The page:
Monday, March 11, 2013

Moolah Monday - Our "Fair" Share

Greetings everyone and Happy Monday!

It is a happy Monday for mie in that this past weekend was super accomplished.  And by that I mean I did my taxes finally.  mostly.  And I went to sleep at 7:30pm on Friday night.  SWEET.

I just wanted to give you a glimpse into what taxes look like from where we sit.

I use Turbo Tax.  If you're not familiar with the tool, here's a brief overview.  It walks you through the process of filling out each of the categories related to taxes in a logical order, not necessarily the order the tax forms lead you through.  As someone who only stopped doing the paper tax forms in 2011 because I honestly LOVED filling out the paper, I can wholeheartedly tell you I love using Turbo Tax.  (This is in no way sponsored and there may be other great products out there...just my experience).  As you enter in information about your family and tax-related situation, you watch as the tax total changes, just like that.  It starts out at 0, but as you go you can directly see the impact of every entry you make into the tool.

The first thing it asks us is about our family situation and whether it has changed.  Here's where I got to delete two kiddos from my home, fix Summer's SSN, and add two new kiddos, #9 & #10 who left in July but made it long enough to claim them.  Easy enough.

I use home and business because we have a rental property so the next section is business-related.  It immediately added $6500ish to my total refund due because last year we had a rental property loss that we weren't able to take.  I went through the time-consuming process of adding up 2012 receipts, digging through paperwork, and even resigning up on my mortgage-company's website for that property and entered everything into the system.  As I did, the total refund grew to $11,000+.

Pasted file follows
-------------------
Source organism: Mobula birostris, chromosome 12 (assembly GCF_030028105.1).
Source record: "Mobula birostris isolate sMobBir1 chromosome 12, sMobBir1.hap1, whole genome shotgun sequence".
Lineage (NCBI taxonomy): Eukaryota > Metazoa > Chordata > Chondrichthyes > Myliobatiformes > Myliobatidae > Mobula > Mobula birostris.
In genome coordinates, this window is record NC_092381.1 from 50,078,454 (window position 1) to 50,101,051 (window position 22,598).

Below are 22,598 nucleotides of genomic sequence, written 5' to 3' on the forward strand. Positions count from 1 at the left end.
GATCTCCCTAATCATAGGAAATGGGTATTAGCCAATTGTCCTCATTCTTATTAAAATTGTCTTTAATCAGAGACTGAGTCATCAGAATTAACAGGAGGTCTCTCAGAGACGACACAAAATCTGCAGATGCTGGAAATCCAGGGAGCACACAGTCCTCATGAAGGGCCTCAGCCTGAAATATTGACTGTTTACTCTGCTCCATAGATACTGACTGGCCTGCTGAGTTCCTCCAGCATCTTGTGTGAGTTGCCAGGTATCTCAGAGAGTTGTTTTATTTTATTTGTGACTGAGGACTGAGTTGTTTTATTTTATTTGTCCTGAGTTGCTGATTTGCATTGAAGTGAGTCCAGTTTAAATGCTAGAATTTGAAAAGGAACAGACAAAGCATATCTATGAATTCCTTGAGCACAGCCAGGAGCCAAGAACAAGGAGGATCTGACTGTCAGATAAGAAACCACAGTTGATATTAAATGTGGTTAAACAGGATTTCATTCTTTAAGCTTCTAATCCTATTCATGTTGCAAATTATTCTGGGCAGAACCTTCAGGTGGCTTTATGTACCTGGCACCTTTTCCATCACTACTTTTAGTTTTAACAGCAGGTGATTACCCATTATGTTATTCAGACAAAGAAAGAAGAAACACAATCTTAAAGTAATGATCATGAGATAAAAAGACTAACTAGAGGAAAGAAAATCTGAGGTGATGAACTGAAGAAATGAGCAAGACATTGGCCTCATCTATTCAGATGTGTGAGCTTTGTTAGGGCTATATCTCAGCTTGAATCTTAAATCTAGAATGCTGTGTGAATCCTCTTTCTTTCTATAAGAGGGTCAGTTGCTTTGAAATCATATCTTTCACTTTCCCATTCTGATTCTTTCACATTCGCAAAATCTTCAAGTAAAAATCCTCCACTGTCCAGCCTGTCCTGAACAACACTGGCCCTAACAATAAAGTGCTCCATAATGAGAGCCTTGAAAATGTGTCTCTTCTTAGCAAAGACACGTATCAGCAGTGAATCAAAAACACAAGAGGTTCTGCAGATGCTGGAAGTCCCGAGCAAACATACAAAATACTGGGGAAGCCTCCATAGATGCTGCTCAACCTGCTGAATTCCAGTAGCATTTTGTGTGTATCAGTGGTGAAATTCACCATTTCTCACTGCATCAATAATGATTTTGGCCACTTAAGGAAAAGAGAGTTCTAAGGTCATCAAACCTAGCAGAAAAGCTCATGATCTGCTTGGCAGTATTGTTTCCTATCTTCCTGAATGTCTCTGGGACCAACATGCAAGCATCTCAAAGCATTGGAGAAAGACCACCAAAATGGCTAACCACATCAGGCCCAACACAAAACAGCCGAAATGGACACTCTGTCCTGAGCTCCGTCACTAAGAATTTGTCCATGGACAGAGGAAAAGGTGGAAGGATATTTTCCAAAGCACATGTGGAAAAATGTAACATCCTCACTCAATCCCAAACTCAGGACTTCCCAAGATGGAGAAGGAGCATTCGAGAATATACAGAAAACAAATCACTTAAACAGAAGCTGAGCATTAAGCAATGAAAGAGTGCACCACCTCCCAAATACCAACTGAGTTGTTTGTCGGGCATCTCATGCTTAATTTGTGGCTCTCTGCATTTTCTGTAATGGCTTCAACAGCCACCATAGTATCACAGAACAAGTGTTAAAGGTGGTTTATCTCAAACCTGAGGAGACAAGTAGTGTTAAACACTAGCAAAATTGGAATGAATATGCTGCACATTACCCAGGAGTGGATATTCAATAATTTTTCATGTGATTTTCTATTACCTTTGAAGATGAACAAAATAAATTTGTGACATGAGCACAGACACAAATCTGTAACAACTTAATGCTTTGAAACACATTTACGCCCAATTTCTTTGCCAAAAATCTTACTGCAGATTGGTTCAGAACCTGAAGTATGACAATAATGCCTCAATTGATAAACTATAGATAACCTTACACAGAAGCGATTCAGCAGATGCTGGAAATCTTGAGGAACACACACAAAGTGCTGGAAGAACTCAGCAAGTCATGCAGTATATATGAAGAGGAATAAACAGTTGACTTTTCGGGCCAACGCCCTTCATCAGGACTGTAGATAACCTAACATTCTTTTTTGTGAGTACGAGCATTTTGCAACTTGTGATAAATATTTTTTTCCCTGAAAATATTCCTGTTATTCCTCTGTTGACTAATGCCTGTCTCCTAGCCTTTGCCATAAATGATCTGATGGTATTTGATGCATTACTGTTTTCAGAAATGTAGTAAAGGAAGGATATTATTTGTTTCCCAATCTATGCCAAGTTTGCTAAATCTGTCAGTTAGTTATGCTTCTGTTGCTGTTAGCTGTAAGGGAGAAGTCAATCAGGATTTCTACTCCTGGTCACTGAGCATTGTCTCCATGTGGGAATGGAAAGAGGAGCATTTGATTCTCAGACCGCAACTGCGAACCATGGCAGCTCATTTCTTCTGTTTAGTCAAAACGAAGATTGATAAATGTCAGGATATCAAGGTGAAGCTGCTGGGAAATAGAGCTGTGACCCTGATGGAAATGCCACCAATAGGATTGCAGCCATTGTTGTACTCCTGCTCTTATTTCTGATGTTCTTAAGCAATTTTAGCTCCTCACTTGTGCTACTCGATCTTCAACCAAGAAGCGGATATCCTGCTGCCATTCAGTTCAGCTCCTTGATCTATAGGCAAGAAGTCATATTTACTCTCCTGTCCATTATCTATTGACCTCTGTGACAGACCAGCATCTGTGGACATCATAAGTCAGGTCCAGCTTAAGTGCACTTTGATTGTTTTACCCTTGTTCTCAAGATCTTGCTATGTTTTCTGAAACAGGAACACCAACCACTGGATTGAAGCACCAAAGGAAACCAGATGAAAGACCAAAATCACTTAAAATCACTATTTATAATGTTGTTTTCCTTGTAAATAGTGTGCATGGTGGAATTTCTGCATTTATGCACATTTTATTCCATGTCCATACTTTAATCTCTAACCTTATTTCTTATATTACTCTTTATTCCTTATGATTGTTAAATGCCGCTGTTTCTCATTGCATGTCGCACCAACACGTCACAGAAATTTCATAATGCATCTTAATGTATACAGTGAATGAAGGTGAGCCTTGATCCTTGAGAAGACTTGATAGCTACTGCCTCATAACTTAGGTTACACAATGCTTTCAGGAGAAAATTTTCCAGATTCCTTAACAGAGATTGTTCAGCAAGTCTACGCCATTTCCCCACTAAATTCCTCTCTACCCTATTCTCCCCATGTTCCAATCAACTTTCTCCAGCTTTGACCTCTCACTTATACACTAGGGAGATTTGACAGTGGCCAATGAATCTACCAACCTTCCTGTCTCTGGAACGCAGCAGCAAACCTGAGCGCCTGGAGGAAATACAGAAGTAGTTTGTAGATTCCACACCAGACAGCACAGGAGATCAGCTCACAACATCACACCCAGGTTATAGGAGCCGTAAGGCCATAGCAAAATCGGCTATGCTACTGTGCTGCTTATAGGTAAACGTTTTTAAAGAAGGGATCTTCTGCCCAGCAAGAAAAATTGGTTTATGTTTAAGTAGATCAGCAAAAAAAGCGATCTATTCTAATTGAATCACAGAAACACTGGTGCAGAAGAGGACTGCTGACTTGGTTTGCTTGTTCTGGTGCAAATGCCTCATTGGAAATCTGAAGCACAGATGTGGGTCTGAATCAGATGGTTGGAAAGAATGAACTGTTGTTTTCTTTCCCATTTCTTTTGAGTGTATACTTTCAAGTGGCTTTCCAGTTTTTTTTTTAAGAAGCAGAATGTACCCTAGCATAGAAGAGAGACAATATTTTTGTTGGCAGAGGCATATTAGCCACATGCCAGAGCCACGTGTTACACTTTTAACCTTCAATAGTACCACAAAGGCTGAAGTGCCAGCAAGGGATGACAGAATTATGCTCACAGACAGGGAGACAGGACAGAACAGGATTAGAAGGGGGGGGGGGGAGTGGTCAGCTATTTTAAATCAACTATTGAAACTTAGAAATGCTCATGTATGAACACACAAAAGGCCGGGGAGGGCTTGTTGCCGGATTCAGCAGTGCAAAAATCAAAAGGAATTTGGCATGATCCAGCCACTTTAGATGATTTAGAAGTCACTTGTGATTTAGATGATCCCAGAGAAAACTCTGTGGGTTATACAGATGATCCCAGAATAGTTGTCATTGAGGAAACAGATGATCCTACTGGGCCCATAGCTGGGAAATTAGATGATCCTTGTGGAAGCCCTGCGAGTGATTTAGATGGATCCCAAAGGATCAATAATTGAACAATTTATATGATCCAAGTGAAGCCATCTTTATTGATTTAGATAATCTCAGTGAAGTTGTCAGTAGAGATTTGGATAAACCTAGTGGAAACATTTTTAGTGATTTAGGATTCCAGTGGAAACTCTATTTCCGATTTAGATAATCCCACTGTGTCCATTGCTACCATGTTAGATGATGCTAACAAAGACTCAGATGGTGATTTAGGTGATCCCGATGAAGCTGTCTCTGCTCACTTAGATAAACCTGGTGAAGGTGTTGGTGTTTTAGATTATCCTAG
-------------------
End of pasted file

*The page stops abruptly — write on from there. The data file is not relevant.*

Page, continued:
The next section is about income.  I'm not going to share our specific income but I will tell you as a point of reference it is LESS than $250,000, what we kept hearing was the line for "wealthy" individuals during the last election cycle.  I feel we're wealthy because of what we have in Christ and how I know most of the under-developed world lives, but we're not wealthy by American standards; we're not out buying yachts or flying on private jets.  (We're not really flying on planes much as far as that goes...aside from our trip to Hawaii last year we haven't flown anywhere that I can remember since Logan was free...more than 4 years ago).

I entered in our income information, including taxes paid, an amount about DOUBLE what I made working full-time through college, just in case you were thinking we must not have paid taxes already.   Suddenly my tax refund of $11K+ turned into owing $1500.  Why?  Because yet again this year we're not able to take the rental property loss as deduction because our income is too high.

The next section had to do with personal deductions and credits, things like childcare credits, education credits, and itemized deductions.  I'll spare you the boring details but needless to say despite a lot of charitable giving (nearly the amount I earned working full-time through college), foster-care related donations, and several other related items our tax amount turned back into a refund far less than the original amount shown.  This took into account that several things that were mentioned as possible credits we were disqualified for because our income is too high.  As an example, the childcare credit (dependent care...) allows for up-to $3000 per child or $6000 total to be claimed, assuming you spent that much for your children.  We received $1200, despite the fact that we spent at least $6,000 in 2012 on foster care daycare alone, not to mention the childcare for our own 2 children.

Here's my point - that adds up to $15,000 in tax refund that we would have received if our income was slightly less, an amount someone else making slightly less would have received.  Having made slightly less, they would have also paid less in taxes to begin with, BTW.  Instead, we ended up paying an amount in taxes more than what some full-time workers earn in a year.

This is not meant to be a pity-party.  I'm not whining nor am I complaining.  I simply wanted to give one example of what it looks like to be a family working as hard as we are, giving as much as we are both financially and otherwise, when we do our taxes.  I don't think our perspective is well-voiced in the public forum and since this is mine, here it is.

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